I don't want him to become the carpooler come Fall - we both want his business to succeed. So I'll put boundaries around his time - maintain an aftercare driver to get the kids from school and to all their activities. But this level of support is nothing short of mind blowing. So I was surprised one night last week when jealousy reared its ugly head. I didn't share my feelings with him at the time, but it was 12-15 hours of why do you get to do this and I don't circling my angry brain and it came off as crankiness and being short one evening. I was jealous he had lunch with the kids. I was jealous of his time during the day to exercise.

Now, to be fair, last week was one of the hardest weeks I've had in a while - call duties, high caseloads every day, terrible work drama, some family drama, and autopsy drama of all things. So I was grinding my teeth getting work done and working very hard to center myself and approach every issue with as much grace and calmness as I could muster. And I think I succeeded, and am happy I sold away my call weekend so I could get in some much needed chill time. But I knew I needed to explore this jealousy thing, so I did one morning at the scope.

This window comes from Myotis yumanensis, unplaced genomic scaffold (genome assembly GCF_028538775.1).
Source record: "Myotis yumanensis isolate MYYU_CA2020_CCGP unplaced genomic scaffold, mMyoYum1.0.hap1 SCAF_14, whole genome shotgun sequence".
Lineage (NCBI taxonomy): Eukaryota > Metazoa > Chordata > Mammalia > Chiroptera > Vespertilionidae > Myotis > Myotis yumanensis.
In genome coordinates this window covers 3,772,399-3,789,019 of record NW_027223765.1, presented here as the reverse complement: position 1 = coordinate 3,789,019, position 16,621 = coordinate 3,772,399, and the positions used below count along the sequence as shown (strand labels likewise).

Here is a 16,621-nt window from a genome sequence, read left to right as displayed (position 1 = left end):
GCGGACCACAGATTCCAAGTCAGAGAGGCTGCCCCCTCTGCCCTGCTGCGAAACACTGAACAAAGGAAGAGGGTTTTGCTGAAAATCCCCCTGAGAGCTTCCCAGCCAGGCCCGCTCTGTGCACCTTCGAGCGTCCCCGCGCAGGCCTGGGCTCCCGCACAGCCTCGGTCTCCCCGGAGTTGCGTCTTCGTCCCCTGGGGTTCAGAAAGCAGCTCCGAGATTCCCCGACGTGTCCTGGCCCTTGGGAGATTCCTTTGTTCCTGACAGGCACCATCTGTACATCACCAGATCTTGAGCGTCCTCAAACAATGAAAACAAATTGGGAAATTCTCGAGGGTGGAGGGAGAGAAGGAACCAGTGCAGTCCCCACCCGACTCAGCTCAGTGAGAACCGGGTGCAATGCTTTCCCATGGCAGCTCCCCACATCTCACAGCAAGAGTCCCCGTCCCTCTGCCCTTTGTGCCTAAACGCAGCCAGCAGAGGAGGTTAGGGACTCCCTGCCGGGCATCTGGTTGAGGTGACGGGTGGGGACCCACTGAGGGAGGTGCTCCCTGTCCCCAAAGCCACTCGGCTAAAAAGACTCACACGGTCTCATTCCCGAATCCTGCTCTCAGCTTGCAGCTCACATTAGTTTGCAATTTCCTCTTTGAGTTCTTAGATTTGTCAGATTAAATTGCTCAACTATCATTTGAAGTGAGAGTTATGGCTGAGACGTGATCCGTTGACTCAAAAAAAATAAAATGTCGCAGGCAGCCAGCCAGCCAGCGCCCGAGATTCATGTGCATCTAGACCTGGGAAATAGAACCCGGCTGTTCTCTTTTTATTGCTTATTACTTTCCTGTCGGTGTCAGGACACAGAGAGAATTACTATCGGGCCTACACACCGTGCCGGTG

He is very different than me. He tends to work better without boundaries around his time. He can adhere to our family schedule, and plug in to work at night when the kids are not with us. Not me. In the past, when I had time off between my first marriage and med school, I quickly lost myself to entropy. I watched Lifetime all day long. I quit exercising. One or two hours on the couch turned into one or two months. So much so that my then husband worried. "I think you always need a job. Please tell me you will always have a job or be in school." To be fair, I didn't have kids back then, and I was in my twenties, but I think he was right about my personality. I need to be responsible to someone or something in order to feel personal reward. Schedules anchor me. My cases, the patients behind them, the frozens, bronch lab, interventional radiology, it's a fuel that keeps me going and performing. Last week was too much, but most weeks aren't filled with all of that. I would not want to be a stay at home pathologist, not only because I don't think that's possible yet but I also need space away from my house to be productive at what I do. The hospital is my sacred space.